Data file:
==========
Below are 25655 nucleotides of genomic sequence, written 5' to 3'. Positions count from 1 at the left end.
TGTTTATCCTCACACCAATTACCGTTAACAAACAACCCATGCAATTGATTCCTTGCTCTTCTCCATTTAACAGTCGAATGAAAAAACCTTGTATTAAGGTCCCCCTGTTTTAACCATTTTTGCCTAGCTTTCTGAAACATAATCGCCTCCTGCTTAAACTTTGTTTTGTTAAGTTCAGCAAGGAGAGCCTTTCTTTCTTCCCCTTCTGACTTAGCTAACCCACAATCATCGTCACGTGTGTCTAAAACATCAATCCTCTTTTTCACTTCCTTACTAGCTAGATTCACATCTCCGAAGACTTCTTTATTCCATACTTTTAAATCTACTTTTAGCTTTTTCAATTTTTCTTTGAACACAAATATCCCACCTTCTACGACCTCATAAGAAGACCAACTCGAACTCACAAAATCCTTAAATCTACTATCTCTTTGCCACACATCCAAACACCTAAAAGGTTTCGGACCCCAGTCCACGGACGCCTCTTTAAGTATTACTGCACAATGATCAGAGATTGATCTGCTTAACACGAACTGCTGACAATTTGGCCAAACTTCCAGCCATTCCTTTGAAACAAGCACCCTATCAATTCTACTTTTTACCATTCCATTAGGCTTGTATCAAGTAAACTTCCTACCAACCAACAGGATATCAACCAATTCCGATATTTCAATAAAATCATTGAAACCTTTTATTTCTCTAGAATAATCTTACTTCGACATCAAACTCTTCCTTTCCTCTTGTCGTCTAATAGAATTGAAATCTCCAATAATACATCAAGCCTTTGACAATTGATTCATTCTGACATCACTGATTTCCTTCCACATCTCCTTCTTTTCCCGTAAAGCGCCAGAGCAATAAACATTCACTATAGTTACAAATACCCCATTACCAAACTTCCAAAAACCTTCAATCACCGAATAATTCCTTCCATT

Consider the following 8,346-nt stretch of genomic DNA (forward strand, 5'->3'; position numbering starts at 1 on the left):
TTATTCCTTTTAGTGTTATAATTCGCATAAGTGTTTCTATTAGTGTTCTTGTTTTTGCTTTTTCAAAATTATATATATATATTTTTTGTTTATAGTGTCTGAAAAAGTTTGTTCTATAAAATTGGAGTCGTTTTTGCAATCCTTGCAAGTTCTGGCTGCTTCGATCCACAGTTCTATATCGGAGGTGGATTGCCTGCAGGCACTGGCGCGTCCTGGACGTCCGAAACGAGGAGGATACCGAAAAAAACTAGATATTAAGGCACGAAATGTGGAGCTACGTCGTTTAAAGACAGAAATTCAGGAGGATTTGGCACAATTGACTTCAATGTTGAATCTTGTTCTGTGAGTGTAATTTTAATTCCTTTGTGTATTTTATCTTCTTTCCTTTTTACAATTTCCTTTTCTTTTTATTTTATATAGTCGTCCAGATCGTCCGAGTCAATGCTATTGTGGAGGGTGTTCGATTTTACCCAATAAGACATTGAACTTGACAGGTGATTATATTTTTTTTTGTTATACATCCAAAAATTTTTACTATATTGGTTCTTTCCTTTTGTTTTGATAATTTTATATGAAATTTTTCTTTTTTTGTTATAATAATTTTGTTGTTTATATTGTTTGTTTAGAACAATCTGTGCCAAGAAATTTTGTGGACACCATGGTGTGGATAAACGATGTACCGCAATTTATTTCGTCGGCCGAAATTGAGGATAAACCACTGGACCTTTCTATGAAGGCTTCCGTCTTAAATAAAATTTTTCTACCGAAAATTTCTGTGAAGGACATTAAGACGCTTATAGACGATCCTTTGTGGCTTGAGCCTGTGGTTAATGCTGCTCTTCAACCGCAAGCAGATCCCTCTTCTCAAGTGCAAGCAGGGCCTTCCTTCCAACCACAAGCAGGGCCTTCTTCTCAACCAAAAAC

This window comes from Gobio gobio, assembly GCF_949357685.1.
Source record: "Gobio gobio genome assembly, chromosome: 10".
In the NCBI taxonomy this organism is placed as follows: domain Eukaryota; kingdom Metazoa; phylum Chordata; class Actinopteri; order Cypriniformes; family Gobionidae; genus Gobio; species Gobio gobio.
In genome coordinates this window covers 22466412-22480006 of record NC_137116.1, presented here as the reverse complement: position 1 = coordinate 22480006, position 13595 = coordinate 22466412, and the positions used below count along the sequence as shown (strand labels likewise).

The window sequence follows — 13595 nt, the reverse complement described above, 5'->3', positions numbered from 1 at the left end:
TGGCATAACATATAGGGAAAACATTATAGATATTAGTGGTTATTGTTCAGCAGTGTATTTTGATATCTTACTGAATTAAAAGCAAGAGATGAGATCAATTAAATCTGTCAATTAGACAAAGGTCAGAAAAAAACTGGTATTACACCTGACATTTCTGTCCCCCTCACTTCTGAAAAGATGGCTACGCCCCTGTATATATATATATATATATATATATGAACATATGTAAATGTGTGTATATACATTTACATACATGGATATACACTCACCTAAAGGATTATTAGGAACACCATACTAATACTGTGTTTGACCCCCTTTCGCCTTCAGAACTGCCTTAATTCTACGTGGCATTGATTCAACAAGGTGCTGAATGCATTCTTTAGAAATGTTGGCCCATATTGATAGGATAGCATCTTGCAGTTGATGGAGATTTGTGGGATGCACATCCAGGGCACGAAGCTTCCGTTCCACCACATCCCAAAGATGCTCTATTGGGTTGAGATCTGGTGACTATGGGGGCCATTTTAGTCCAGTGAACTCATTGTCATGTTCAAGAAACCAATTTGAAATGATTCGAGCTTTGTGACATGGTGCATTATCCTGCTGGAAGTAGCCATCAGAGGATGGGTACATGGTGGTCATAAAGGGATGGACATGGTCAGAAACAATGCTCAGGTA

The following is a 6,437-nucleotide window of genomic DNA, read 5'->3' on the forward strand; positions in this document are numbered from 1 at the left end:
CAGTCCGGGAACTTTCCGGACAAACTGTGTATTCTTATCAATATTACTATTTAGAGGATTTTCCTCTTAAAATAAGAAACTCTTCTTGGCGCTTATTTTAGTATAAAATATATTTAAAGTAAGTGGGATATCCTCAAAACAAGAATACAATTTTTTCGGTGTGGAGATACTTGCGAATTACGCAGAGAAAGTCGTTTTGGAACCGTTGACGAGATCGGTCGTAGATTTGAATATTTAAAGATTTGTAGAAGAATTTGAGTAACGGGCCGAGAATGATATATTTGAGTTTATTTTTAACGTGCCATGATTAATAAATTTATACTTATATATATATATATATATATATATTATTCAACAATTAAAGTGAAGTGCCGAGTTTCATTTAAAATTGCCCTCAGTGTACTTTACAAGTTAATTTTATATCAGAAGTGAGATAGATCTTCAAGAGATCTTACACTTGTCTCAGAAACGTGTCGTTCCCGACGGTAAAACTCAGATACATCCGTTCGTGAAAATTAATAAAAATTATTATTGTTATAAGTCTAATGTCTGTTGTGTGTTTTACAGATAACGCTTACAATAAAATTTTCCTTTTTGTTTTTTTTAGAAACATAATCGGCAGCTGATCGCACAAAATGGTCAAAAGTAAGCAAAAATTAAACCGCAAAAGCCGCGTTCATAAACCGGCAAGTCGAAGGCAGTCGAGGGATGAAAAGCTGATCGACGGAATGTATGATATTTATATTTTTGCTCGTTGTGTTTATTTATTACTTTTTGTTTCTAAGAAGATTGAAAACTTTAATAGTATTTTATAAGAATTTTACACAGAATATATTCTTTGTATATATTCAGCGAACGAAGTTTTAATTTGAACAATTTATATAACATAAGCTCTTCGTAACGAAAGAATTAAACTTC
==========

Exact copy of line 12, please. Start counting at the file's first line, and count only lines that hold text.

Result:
CAGTCCGGGAACTTTCCGGACAAACTGTGTATTCTTATCAATATTACTATTTAGAGGATTTTCCTCTTAAAATAAGAAACTCTTCTTGGCGCTTATTTTAGTATAAAATATATTTAAAGTAAGTGGGATATCCTCAAAACAAGAATACAATTTTTTCGGTGTGGAGATACTTGCGAATTACGCAGAGAAAGTCGTTTTGGAACCGTTGACGAGATCGGTCGTAGATTTGAATATTTAAAGATTTGTAGAAGAATTTGAGTAACGGGCCGAGAATGATATATTTGAGTTTATTTTTAACGTGCCATGATTAATAAATTTATACTTATATATATATATATATATATATATTATTCAACAATTAAAGTGAAGTGCCGAGTTTCATTTAAAATTGCCCTCAGTGTACTTTACAAGTTAATTTTATATCAGAAGTGAGATAGATCTTCAAGAGATCTTACACTTGTCTCAGAAACGTGTCGTTCCCGACGGTAAAACTCAGATACATCCGTTCGTGAAAATTAATAAAAATTATTATTGTTATAAGTCTAATGTCTGTTGTGTGTTTTACAGATAACGCTTACAATAAAATTTTCCTTTTTGTTTTTTTTAGAAACATAATCGGCAGCTGATCGCACAAAATGGTCAAAAGTAAGCAAAAATTAAACCGCAAAAGCCGCGTTCATAAACCGGCAAGTCGAAGGCAGTCGAGGGATGAAAAGCTGATCGACGGAATGTATGATATTTATATTTTTGCTCGTTGTGTTTATTTATTACTTTTTGTTTCTAAGAAGATTGAAAACTTTAATAGTATTTTATAAGAATTTTACACAGAATATATTCTTTGTATATATTCAGCGAACGAAGTTTTAATTTGAACAATTTATATAACATAAGCTCTTCGTAACGAAAGAATTAAACTTC